SEO is one of those acronyms that sounds like a flavor of rocket fuel – something that belongs in the hands of technoids with html street credibility. With every new iteration of Google algorithms though, we are learning that SEO should really stand for Search Experience Optimization … or SXO.
More than anything else, SXO is about the overall experience for a searcher, and that experience starts the moment they enter a search query. The better their experience with you – from your search page result listing (SERP), to the quality and relevancy of the content on your site, to the ease with which they can move through your site – the better your site will rank. And “better” doesn’t necessarily mean “higher”.
Triggered to learn more? First look at this image… and don’t forget to read on.
The 4 drivers of Search Experience Optimization
Back in 2012, Ben Potter – contributor to the online marketing community forum Econsultancy – wrote:
“For me, the term search engine optimisation (SEO) has always been fatally flawed. It suggests that we optimise solely for search engines. However, search engines don’t buy products, people do.”
While I think Ben Potter’s definition of SXO is a good one – a cross between technical SEO and conversion optimization – I think explicitly addressing user experience is also important. SXO encompasses all aspects of the search experience, from beginning to end:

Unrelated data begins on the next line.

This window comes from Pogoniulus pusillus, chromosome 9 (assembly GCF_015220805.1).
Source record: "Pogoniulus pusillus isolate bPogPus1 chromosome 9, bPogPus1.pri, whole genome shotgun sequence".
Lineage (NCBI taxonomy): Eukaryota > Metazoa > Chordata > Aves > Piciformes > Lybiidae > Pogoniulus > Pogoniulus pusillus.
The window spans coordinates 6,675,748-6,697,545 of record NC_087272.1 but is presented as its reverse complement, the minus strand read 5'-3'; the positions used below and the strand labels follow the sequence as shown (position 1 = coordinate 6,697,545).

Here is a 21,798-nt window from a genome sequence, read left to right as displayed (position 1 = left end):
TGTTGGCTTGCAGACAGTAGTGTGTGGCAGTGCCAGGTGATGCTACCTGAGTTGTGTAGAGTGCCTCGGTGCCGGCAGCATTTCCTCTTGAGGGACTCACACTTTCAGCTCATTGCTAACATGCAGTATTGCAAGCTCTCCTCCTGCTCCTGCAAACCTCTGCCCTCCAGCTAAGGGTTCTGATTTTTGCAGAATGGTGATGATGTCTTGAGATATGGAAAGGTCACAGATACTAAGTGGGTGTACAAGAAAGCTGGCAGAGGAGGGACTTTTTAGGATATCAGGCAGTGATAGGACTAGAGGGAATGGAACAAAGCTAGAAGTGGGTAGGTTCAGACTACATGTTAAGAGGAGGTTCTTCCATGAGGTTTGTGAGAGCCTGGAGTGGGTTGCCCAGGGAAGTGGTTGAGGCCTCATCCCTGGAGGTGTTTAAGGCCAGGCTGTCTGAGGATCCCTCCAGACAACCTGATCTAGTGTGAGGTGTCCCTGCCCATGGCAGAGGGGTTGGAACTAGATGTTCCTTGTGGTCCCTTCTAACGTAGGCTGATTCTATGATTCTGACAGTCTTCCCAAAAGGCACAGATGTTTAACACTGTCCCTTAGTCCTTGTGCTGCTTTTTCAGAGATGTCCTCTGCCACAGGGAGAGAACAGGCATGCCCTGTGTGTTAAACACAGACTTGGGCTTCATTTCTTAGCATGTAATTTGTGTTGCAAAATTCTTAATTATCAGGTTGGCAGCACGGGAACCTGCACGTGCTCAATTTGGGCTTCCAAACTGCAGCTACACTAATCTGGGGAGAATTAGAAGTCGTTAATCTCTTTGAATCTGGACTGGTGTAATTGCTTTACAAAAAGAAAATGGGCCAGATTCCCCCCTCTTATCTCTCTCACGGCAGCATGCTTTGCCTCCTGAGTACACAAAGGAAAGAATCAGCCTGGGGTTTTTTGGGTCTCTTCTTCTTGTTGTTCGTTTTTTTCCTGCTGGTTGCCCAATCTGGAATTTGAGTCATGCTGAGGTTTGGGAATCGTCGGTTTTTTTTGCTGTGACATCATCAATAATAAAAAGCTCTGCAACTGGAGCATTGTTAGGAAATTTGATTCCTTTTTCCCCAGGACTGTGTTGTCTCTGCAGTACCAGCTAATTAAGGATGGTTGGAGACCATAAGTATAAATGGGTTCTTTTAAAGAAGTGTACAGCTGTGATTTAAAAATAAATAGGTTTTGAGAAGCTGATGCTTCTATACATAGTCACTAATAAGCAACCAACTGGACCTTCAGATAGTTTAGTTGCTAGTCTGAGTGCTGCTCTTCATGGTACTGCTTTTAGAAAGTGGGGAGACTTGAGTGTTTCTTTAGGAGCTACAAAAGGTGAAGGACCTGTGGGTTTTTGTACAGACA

- How your content performs – beyond keywords: Does your content do a good job of meeting the expectations of searchers? Are you targeting not only single, high search volume keywords but really provide the most targeted information for your visitors? If so, your content will rank for more than just a few keywords but also long-tail, phrases and related search terms or even related topics.
- The experience your visitors have while on your site: How quickly does your site load? How easy is your site to navigate? How does it display on various devices?
- How your content meets the needs of its audience: Is your content high quality, and is it written in a way that addresses the specific needs of its target market?
- The optimization of your content: Do your on-page SEO elements accurately convey your topic? Or are visitors disappointed when they reach your site from the SERP’s? Does Google know what your content is about?
Want to learn more about how SXO can improve your site’s search engine profile while still providing a rich user experience?
In the next coming weeks, I will zoom in further on below 4 topics, so follow my blog.
- How to know what your visitors are looking for? And how Google knows.
- How to make meta descriptions and keywords really work?
- How to improve user behavior and your site and make your content organically rise to the top of search results?
- How to make the best of local search results?
Can’t wait? Contact us now to get started!